Las Vegas small business owner Robert Bateman has a passion for Italian ice. It all began during his childhood days when he would help his uncle with his Italian ice stand back home in Pittsburgh, Pennsylvania.
“He would set up push carts around (Pittsburgh) festival areas and I’d go down and stand with them,” said Bateman. “Sometimes, they’d actually let me serve it.”
Bateman, 40, no longer needs his uncle’s permission to serve the popular desert. Along with the help of fellow business partner and best friend, Jean Bridges, Bateman decided to open Tiki Ice, a line of naturally flavored, soy and gluten-free Italian ice sold right in the middle of Las Vegas' Town Square Shopping Center.
According to a January 2010 report from Packaged Facts, a firm that publishes market analyses on a wide range of consumer market topics, the U.S. market for ice cream and frozen desserts increased by 2% in 2009 to $25 billion, with forecasted revenue of $27 billion by 2014.
“Summers in Pittsburgh are pretty short,” said Bateman. “It seems like a natural product for the West coast because we have a longer summer season.”
Bridges, who handles the business side of the company, approached Bateman about the idea of opening up an Italian ice stand during her time as an MBA student studying entrepreneurship at the University of Nevada, Las Vegas. She submitted the business plan for Tiki Ice into the 2010 Governor's Cup, a regional college competition for entrepreneurs, and beat out fellow competitors to win $5,000 in prize money in April of that year. She credits the victory to a "detailed" business plan that enabled them to get the business up and running just a couple of months later in June of 2010.
"We already had the leases signed, we knew where we were going to be in Town Square, everything was ready to go," said Bridges.
In the past year, revenue for the company totaled approximately $40,000. But it took nearly $60,000 to open the business, with the two business partners depending on family, friends and their own personal savings to compensate for the costs of paying nearly $4,000 a month to operate the stand, since they weren’t able to get additional funding from the banks.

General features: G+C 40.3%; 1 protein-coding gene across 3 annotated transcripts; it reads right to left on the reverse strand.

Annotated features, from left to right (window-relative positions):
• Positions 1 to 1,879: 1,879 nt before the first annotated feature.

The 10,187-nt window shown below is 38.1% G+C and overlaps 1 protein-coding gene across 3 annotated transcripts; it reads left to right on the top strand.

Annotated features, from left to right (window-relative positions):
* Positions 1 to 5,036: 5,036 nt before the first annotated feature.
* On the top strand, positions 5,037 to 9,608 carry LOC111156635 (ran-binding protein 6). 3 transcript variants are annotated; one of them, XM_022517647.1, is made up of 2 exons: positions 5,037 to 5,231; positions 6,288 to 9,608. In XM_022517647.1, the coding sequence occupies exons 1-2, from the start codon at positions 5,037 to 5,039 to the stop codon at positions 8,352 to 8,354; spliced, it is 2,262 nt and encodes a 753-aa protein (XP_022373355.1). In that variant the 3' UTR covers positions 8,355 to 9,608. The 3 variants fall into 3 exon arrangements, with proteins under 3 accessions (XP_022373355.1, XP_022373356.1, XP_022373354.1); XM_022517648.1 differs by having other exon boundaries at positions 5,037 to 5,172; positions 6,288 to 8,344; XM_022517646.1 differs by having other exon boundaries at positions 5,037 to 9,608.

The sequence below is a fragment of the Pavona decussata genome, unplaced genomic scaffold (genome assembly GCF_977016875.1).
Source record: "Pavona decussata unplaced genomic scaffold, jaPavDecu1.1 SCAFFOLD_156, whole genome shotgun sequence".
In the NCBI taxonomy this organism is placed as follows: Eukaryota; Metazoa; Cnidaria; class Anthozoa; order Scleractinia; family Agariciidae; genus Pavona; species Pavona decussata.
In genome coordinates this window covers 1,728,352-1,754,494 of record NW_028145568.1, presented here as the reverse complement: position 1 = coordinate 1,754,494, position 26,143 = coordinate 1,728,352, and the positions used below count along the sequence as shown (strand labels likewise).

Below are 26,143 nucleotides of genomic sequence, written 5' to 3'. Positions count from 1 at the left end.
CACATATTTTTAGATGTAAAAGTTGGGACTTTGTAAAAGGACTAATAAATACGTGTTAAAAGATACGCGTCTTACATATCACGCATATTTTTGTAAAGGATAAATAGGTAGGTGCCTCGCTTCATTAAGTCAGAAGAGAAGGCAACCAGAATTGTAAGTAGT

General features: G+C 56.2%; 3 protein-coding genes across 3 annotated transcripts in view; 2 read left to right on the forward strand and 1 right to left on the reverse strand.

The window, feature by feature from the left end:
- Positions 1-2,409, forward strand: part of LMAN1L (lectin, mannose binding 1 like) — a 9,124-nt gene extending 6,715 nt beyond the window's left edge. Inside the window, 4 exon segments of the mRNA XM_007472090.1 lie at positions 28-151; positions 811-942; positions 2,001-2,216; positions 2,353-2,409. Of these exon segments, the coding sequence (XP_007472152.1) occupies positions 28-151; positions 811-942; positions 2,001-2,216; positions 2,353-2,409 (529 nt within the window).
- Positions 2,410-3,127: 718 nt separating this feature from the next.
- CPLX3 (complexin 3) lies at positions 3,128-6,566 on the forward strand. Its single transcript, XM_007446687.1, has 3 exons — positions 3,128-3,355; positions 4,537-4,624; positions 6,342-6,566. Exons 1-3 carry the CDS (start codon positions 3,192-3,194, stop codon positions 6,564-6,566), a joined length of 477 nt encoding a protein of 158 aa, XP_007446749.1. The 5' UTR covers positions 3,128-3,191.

"I think the biggest challenge is money for expansion," said Bateman. "Being a small business, banks don't really look at you until you've been in operation for at least two years."
In an attempt to produce year-round revenue while reducing operating costs, Bateman and Bridges decided to diversify the company's portfolio by selling the cold dessert in grocery stores throughout the Southwest. The product can already be found in the sorbet section of Whole Foods stores throughout southern Nevada and will soon be sold in 245 Albertsons grocery store locations throughout southern Nevada and southern California.
“The stand is very labor intensive. You’re paying rent and making sure product is there,” said Bridges. “A lot of the things we do now with (the expansion) to grocery stores is just factory production, so we’re able to cut down on costs for staffing.”
And according to Bateman, this is only the beginning.
"I think that would be in our future plans to expand nationwide and to get the product into different stores," said the Pittsburgh-native.
Until then, Bateman says he will continue to enjoy being a part of a business that he grew up admiring and now gets to share with individuals on the opposite side of the country.
“I think actually seeing it come to life is really amazing,” said Bateman. “One of my favorite things is actually being at the retail stand, seeing the people try it and the reactions that they have. It really makes me feel proud that we have a great product.”